As you can see below, Zuora's revenue growth has been mediocre over the last year, growing from quarterly revenue of $80.3 million, to $93.1 million.
This quarter, Zuora's quarterly revenue was once again up 16% year on year. We can see that the company increased revenue by $2.5 million quarter on quarter. That's a solid improvement on the $1.46 million increase in Q4 2022, so shareholders should appreciate the acceleration of growth.
Guidance for the next quarter indicates Zuora is expecting revenue to grow 12.7% year on year to $97.5 million, slowing down from the 15.3% year-over-year increase in revenue the company had recorded in the same quarter last year. Ahead of the earnings results the analysts covering the company were estimating sales to grow 16% over the next twelve months.
Large Customers Growth
You can see below that at the end of the quarter Zuora reported 746 enterprise customers paying more than $100,000 annually, a decrease of one on last quarter. We have no doubt shareholders would like to see the company regain its sales momentum.
One of the best things about software as a service businesses (and a reason why they trade at such high multiples) is that customers tend to spend more with the company over time.
Zuora's net revenue retention rate, an important measure of how much customers from a year ago were spending at the end of the quarter, was at 110% in Q1. That means even if they didn't win any new customers, Zuora would have grown its revenue 10% year on year. Trending up over the last year, this is a decent retention rate and it shows us that not only Zuora's customers stick around but at least some of them get increasing value from its software over time.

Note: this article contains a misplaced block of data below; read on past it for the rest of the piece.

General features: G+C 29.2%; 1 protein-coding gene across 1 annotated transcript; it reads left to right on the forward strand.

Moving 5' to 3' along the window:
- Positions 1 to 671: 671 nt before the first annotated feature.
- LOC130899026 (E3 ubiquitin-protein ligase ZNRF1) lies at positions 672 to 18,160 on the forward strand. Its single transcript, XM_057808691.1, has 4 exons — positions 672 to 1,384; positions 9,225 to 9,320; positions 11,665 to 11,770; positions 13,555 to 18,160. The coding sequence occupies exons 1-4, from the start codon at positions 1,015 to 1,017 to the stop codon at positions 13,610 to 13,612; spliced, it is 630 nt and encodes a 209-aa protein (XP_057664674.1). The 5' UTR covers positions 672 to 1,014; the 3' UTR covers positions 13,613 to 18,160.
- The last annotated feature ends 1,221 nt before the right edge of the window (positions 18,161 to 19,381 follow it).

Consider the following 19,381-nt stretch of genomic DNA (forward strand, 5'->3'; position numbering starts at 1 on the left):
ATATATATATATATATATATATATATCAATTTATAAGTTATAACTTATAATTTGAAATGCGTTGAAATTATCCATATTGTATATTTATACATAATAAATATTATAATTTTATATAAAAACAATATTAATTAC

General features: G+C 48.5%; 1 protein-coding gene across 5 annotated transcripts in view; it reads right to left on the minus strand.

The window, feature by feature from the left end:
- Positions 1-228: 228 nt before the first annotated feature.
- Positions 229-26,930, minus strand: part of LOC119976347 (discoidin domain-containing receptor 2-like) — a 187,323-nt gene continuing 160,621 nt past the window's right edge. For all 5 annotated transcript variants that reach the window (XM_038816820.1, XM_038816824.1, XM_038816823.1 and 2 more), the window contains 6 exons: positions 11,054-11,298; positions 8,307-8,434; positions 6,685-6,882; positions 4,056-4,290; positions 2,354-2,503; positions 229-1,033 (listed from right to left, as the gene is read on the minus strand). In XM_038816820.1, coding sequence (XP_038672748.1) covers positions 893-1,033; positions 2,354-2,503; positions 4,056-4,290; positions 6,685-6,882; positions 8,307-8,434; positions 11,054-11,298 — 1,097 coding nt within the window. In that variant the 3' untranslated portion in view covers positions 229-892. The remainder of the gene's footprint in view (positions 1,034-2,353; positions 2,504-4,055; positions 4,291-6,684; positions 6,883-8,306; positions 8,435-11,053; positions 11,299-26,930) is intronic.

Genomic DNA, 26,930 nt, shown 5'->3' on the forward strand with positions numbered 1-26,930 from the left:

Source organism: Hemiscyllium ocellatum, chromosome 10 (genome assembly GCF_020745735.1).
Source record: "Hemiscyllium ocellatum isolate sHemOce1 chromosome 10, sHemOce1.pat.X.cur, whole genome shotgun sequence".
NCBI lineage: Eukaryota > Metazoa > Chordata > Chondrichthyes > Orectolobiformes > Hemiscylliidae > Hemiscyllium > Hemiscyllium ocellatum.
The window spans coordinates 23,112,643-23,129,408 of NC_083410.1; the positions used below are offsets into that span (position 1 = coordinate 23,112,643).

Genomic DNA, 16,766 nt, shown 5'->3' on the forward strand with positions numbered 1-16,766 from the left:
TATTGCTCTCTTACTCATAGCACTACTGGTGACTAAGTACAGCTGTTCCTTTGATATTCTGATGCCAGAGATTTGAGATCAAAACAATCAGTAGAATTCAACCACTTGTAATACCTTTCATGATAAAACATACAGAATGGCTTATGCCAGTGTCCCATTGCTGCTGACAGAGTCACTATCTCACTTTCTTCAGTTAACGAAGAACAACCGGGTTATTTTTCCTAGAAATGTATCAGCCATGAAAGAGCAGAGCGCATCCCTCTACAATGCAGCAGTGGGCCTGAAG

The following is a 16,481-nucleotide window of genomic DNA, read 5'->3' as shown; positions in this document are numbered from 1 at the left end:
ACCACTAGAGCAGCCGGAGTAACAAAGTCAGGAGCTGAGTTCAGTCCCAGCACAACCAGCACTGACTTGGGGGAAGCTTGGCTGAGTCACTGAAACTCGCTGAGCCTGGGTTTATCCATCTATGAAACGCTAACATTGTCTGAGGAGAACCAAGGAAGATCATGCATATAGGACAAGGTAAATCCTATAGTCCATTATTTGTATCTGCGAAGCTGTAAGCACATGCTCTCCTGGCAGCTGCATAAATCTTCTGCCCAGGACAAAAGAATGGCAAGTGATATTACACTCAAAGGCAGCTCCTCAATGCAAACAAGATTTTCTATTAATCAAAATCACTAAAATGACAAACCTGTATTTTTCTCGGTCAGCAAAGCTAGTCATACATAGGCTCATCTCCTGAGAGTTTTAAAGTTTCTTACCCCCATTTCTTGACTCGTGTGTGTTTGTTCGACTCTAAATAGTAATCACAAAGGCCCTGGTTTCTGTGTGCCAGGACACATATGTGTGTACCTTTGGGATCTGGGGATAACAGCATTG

What makes the software as a service business so attractive is that once the software is developed, it typically shouldn't cost much to provide it as an ongoing service to customers. Zuora's gross profit margin, an important metric measuring how much money there is left after paying for servers, licenses, technical support and other necessary running expenses was at 61.1% in Q1.
That means that for every $1 in revenue the company had $0.61 left to spend on developing new products, marketing & sales and the general administrative overhead. This would be considered a low gross margin for a SaaS company and we would like to see it start improving.